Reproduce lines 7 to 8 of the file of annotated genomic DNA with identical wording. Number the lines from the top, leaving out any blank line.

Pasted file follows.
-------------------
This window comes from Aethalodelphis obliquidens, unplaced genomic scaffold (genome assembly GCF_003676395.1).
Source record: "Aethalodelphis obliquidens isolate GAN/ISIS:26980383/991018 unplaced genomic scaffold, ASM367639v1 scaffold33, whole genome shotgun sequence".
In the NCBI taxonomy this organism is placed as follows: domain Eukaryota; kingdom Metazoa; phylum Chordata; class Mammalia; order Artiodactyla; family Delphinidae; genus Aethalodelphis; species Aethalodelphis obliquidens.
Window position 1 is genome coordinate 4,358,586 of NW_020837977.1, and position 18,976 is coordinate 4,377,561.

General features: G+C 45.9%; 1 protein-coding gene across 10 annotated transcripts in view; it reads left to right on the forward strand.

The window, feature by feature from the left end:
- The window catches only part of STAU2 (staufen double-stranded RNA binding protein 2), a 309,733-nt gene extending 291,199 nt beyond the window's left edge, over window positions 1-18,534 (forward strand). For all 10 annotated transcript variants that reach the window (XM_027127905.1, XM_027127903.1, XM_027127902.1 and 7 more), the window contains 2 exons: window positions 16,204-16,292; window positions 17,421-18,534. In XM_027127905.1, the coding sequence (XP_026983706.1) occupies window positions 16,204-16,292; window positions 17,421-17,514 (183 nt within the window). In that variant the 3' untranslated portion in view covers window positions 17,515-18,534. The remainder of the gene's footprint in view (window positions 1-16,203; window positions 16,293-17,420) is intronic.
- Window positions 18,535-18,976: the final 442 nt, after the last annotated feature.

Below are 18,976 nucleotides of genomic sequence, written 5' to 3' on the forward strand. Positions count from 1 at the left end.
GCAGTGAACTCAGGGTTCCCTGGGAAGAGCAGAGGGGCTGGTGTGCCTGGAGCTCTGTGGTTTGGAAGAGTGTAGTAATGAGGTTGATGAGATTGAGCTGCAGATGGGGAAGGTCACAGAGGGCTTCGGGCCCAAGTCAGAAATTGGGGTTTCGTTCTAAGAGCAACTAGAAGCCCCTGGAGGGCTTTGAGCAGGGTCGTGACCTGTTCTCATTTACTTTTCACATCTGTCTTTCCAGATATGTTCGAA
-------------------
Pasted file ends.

- The window catches only part of STAU2 (staufen double-stranded RNA binding protein 2), a 309,733-nt gene extending 291,199 nt beyond the window's left edge, over window positions 1-18,534 (forward strand). For all 10 annotated transcript variants that reach the window (XM_027127905.1, XM_027127903.1, XM_027127902.1 and 7 more), the window contains 2 exons: window positions 16,204-16,292; window positions 17,421-18,534. In XM_027127905.1, the coding sequence (XP_026983706.1) occupies window positions 16,204-16,292; window positions 17,421-17,514 (183 nt within the window). In that variant the 3' untranslated portion in view covers window positions 17,515-18,534. The remainder of the gene's footprint in view (window positions 1-16,203; window positions 16,293-17,420) is intronic.
- Window positions 18,535-18,976: the final 442 nt, after the last annotated feature.